Google on Monday announced that it will pay security researchers to find exploits using vulnerabilities, previously remediated or otherwise, over the next three months as part of a new bug bounty program to improve the security of the Linux kernel.
To that end, the company is expected to issue rewards worth $31,337 (a reference to Leet) for exploiting privilege escalation in a lab environment for each patched vulnerability, an amount that can climb up to $50,337 for working exploits that take advantage of zero-day flaws in the kernel and other undocumented attack techniques.
Specifically, the program aims to uncover attacks that could be launched against Kubernetes-based infrastructure to defeat process isolation barriers (via NSJail) and break out of the sandbox to leak secret information.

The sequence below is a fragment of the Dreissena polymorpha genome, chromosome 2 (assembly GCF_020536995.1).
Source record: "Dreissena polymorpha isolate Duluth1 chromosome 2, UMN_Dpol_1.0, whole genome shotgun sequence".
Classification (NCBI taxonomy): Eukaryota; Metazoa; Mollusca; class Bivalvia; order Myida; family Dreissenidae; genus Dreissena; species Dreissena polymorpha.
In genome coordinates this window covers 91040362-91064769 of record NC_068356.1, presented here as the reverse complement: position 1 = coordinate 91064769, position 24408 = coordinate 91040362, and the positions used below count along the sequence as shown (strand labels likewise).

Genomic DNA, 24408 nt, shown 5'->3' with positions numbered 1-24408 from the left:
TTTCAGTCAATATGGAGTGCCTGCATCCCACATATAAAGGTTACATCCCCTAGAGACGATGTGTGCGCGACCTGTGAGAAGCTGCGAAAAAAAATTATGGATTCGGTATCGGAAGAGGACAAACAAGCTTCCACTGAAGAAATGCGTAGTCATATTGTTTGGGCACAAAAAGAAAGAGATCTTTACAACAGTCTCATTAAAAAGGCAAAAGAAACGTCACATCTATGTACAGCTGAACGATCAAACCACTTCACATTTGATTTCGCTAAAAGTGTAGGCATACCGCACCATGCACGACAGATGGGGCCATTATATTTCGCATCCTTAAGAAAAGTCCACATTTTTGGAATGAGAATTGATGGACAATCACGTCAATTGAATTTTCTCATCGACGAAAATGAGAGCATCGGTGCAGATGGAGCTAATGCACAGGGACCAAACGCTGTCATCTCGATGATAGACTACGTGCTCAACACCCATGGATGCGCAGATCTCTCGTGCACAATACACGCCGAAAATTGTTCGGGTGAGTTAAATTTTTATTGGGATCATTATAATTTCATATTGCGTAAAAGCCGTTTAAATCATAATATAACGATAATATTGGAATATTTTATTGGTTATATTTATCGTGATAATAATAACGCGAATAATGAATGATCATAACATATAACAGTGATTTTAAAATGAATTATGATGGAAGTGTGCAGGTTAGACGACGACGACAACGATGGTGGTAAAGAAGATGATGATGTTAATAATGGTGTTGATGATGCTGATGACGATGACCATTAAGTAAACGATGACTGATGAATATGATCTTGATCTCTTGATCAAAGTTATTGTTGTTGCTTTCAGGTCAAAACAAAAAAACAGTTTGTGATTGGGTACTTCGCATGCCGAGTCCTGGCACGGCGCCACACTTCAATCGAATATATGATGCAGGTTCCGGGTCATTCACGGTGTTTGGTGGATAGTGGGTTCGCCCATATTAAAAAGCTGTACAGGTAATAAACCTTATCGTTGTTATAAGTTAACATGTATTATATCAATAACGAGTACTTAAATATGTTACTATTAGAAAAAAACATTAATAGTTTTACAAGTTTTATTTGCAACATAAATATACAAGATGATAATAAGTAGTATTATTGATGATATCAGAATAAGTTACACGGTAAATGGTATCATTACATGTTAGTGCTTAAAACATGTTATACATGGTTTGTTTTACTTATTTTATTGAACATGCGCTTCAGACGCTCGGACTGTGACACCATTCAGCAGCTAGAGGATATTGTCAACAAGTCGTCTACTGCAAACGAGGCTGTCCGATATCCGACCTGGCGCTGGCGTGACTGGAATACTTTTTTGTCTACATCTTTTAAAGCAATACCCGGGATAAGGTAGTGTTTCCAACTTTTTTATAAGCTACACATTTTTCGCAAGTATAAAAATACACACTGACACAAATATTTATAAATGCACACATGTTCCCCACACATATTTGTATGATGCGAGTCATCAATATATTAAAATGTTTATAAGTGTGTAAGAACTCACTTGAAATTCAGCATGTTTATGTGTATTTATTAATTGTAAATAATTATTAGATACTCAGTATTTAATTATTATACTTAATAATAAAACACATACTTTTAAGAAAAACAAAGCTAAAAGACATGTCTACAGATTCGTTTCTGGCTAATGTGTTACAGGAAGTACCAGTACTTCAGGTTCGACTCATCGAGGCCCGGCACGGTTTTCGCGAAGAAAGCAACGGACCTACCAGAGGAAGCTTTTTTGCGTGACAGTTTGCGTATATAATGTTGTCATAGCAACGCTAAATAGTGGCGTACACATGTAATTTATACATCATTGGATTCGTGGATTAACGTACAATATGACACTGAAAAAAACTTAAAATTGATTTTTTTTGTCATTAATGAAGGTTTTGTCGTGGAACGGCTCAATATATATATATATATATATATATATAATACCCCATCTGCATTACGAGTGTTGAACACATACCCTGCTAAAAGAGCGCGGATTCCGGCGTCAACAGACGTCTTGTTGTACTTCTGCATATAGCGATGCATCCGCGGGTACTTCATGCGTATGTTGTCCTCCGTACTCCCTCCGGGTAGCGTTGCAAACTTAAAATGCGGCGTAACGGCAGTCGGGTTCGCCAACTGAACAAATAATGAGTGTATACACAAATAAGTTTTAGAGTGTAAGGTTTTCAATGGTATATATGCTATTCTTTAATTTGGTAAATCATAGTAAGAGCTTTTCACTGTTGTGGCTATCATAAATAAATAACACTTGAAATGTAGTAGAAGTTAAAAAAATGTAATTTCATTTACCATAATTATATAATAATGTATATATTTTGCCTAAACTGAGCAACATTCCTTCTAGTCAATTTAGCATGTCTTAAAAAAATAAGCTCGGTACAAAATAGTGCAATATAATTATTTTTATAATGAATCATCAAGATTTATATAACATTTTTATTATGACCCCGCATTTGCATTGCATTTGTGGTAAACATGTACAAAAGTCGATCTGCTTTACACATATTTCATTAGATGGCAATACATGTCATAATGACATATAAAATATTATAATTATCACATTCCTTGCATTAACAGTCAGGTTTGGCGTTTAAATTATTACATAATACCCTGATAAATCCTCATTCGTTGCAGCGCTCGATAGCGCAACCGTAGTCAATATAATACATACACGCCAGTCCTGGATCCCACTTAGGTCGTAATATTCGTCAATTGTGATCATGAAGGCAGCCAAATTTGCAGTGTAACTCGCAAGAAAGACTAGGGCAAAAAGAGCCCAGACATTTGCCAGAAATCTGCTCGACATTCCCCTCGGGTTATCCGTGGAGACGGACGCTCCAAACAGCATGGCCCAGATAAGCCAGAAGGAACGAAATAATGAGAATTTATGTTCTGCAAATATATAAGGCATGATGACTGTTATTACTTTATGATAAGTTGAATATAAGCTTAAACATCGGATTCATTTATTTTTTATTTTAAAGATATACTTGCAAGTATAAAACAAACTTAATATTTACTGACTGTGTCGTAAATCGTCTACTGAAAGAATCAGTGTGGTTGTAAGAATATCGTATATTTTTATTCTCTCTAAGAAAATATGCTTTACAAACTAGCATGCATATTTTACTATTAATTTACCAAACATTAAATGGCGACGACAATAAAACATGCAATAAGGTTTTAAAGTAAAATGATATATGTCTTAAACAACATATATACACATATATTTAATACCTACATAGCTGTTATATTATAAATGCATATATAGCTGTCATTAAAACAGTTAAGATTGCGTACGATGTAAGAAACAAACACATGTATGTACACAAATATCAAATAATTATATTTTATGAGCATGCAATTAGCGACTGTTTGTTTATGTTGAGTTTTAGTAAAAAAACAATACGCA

The program is expected to last until January 31, 2022.
"It is important to note, that the easiest exploitation primitives are not available in our lab environment due to the hardening done on Container-Optimized OS," Eduardo Vela of Google Bug Hunters Team said.
The rewards program also exists in conjunction with Android's VRP rewards, allowing researchers to demonstrate exploits that work on the mobile operating system, which could be eligible for up to $250,000 in bug bounties. More details about the contest can be found here.